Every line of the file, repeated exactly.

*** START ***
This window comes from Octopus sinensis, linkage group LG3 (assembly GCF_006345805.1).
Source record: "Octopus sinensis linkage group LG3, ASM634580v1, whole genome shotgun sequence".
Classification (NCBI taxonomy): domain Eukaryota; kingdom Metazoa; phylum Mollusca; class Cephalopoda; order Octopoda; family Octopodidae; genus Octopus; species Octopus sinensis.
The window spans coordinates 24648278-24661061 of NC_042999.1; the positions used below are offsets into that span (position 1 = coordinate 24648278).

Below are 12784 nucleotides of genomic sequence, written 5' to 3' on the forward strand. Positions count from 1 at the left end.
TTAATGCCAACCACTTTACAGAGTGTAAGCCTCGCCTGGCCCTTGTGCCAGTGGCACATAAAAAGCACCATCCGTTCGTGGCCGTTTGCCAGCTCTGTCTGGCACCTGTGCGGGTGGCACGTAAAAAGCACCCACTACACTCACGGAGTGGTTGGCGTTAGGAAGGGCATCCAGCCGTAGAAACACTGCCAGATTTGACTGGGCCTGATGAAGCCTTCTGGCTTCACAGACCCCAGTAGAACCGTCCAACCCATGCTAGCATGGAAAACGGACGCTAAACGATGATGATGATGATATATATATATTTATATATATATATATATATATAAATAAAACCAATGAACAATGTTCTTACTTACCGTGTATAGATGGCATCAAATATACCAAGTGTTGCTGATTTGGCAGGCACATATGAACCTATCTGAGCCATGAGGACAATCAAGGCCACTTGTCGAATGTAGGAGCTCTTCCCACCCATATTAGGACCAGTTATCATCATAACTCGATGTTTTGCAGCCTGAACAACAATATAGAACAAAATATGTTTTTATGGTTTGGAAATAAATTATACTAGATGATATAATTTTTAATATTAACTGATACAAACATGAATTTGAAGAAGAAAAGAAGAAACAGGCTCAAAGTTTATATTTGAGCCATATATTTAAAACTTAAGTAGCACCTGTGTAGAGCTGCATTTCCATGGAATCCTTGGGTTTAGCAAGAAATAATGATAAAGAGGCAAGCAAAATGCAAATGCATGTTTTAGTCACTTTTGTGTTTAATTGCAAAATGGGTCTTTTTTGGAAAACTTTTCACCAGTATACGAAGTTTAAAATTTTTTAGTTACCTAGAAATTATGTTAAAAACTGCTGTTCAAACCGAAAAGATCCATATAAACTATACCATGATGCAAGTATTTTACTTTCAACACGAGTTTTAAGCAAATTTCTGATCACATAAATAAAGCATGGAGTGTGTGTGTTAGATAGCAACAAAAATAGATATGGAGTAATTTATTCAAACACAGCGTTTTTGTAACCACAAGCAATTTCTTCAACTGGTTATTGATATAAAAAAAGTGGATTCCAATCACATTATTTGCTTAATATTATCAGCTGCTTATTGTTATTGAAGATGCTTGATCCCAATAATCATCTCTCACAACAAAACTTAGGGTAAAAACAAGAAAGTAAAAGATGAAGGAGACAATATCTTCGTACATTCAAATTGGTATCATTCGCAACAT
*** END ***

This window comes from Octopus sinensis, linkage group LG3 (assembly GCF_006345805.1).
Source record: "Octopus sinensis linkage group LG3, ASM634580v1, whole genome shotgun sequence".
Classification (NCBI taxonomy): domain Eukaryota; kingdom Metazoa; phylum Mollusca; class Cephalopoda; order Octopoda; family Octopodidae; genus Octopus; species Octopus sinensis.
The window spans coordinates 24648278-24661061 of NC_042999.1; the positions used below are offsets into that span (position 1 = coordinate 24648278).

Below are 12784 nucleotides of genomic sequence, written 5' to 3' on the forward strand. Positions count from 1 at the left end.
TTAATGCCAACCACTTTACAGAGTGTAAGCCTCGCCTGGCCCTTGTGCCAGTGGCACATAAAAAGCACCATCCGTTCGTGGCCGTTTGCCAGCTCTGTCTGGCACCTGTGCGGGTGGCACGTAAAAAGCACCCACTACACTCACGGAGTGGTTGGCGTTAGGAAGGGCATCCAGCCGTAGAAACACTGCCAGATTTGACTGGGCCTGATGAAGCCTTCTGGCTTCACAGACCCCAGTAGAACCGTCCAACCCATGCTAGCATGGAAAACGGACGCTAAACGATGATGATGATGATATATATATATTTATATATATATATATATATATAAATAAAACCAATGAACAATGTTCTTACTTACCGTGTATAGATGGCATCAAATATACCAAGTGTTGCTGATTTGGCAGGCACATATGAACCTATCTGAGCCATGAGGACAATCAAGGCCACTTGTCGAATGTAGGAGCTCTTCCCACCCATATTAGGACCAGTTATCATCATAACTCGATGTTTTGCAGCCTGAACAACAATATAGAACAAAATATGTTTTTATGGTTTGGAAATAAATTATACTAGATGATATAATTTTTAATATTAACTGATACAAACATGAATTTGAAGAAGAAAAGAAGAAACAGGCTCAAAGTTTATATTTGAGCCATATATTTAAAACTTAAGTAGCACCTGTGTAGAGCTGCATTTCCATGGAATCCTTGGGTTTAGCAAGAAATAATGATAAAGAGGCAAGCAAAATGCAAATGCATGTTTTAGTCACTTTTGTGTTTAATTGCAAAATGGGTCTTTTTTGGAAAACTTTTCACCAGTATACGAAGTTTAAAATTTTTTAGTTACCTAGAAATTATGTTAAAAACTGCTGTTCAAACCGAAAAGATCCATATAAACTATACCATGATGCAAGTATTTTACTTTCAACACGAGTTTTAAGCAAATTTCTGATCACATAAATAAAGCATGGAGTGTGTGTGTTAGATAGCAACAAAAATAGATATGGAGTAATTTATTCAAACACAGCGTTTTTGTAACCACAAGCAATTTCTTCAACTGGTTATTGATATAAAAAAAGTGGATTCCAATCACATTATTTGCTTAATATTATCAGCTGCTTATTGTTATTGAAGATGCTTGATCCCAATAATCATCTCTCACAACAAAACTTAGGGTAAAAACAAGAAAGTAAAAGATGAAGGAGACAATATCTTCGTACATTCAAATTGGTATCATTCGCAACAT